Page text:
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Military

Overview

In May 2011, the Federal Motor Carrier Safety Administration finalized the Commercial Learner's Permit rule. Within that rule is a provision that gives State Driver Licensing Agencies (SDLAs) the authority to substitute two years of CMV safe driving experience in military equivalents of commercial motor vehicles, for the skills test portion of the commercial driver license skills test.

The regulation, 49 CFR 383.77, provides guidance for SDLAs that requires the applicant to certify:

  1. His/ her safe driving experience;
  2. That he or she has not held more than one license (except a military DL) in the past two years;
  3. Has not had his/her base State issued driver license suspended, revoked or cancelled; and,
  4. Has not had convictions in any type of motor vehicle for the disqualifying CDL offenses listed elsewhere in the regulations.

There are also other requirements that States must recognize in order to take advantage of this Skills Test Waiver, but the process allows States to assist veterans and active duty personnel in their transition from their military occupation to a civilian career. As more and more of our military troops return home from active duty, the Department of Transportation and FMCSA have joined with the Departments of Defense, Labor, and Veterans Affairs to ease this process.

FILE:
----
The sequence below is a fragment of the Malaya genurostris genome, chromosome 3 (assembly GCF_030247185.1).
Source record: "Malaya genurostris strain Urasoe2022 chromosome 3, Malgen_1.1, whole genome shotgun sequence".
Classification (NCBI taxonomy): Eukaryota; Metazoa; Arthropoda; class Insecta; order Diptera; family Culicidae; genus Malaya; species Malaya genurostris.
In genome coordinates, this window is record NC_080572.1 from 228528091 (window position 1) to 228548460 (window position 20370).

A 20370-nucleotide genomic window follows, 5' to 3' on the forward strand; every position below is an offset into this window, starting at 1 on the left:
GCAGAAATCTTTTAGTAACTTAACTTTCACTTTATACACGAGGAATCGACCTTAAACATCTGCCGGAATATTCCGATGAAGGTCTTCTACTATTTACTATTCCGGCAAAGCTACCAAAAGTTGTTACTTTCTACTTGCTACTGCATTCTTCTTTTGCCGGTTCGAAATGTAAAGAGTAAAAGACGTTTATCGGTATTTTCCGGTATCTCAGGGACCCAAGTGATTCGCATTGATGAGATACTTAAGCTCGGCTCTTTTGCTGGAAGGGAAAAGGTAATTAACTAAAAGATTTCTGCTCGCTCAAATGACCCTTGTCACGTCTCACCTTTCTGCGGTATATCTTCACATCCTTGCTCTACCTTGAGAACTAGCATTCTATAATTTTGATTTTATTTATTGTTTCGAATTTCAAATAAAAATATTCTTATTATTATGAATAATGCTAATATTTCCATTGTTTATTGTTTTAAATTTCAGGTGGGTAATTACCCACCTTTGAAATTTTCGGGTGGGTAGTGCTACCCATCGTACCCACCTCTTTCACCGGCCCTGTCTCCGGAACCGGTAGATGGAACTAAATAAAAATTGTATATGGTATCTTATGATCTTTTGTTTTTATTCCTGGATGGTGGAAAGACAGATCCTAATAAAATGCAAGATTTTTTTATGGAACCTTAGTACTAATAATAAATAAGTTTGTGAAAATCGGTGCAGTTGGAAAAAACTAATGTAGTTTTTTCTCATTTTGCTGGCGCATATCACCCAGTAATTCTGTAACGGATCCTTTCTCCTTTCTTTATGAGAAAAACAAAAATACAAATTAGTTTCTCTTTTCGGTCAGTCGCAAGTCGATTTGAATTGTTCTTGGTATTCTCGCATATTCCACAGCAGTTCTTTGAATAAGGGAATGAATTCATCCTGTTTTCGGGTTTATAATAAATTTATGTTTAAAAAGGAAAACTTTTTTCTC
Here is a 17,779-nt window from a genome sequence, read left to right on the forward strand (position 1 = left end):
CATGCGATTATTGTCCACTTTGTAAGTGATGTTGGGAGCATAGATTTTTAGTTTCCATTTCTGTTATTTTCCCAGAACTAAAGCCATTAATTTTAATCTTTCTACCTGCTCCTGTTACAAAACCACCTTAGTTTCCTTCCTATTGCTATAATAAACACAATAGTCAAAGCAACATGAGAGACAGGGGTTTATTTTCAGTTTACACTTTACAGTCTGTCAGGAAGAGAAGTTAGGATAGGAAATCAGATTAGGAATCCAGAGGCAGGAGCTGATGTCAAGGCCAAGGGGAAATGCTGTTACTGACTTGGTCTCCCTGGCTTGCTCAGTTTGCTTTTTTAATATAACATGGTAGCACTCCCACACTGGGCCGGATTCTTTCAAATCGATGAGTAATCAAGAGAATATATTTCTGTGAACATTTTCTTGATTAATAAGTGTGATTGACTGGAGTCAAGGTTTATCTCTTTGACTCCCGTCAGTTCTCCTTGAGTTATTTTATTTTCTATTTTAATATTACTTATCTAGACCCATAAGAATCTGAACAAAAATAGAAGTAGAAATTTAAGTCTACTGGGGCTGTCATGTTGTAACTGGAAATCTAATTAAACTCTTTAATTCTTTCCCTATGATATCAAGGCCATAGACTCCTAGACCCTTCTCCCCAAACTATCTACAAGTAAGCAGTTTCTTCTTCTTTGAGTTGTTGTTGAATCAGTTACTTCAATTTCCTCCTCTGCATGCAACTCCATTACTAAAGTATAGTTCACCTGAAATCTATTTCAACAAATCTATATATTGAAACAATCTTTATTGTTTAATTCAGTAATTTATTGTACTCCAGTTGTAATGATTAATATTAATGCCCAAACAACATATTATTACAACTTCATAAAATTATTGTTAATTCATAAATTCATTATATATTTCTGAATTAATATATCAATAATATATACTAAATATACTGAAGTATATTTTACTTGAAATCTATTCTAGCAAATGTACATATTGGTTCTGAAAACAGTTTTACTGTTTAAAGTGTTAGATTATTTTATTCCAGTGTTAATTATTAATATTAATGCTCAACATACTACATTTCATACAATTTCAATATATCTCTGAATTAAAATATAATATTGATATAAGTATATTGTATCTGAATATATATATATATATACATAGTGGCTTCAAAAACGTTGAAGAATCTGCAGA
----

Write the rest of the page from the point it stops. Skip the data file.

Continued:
Getting Started

FMCSA, in collaboration with the US Army, Department of Defense and the American Association of Motor Vehicle Administrators, has generated a standardized Application for Military Skills Test Waiver form. This document addresses all of the issues captured in the new regulation including:

  • Which violations can deny the waiver;
  • Identifying the specific type(s) of vehicle which the service member was licensed to drive; and,
  • An endorsement by the service member's commanding officer of the safe driving record.

Find out which States currently offer the skills test waiver for military drivers by viewing the Military Skills Test Waiver Status Map. As of November 26, 2013 all states except for Alabama, Alaska and South Carolina offer the waiver.

Job Resources

Listed here are links to agencies assisting military veterans in their job search. Click on any of the following links to visit their websites.

Updated: Tuesday, April 15, 2014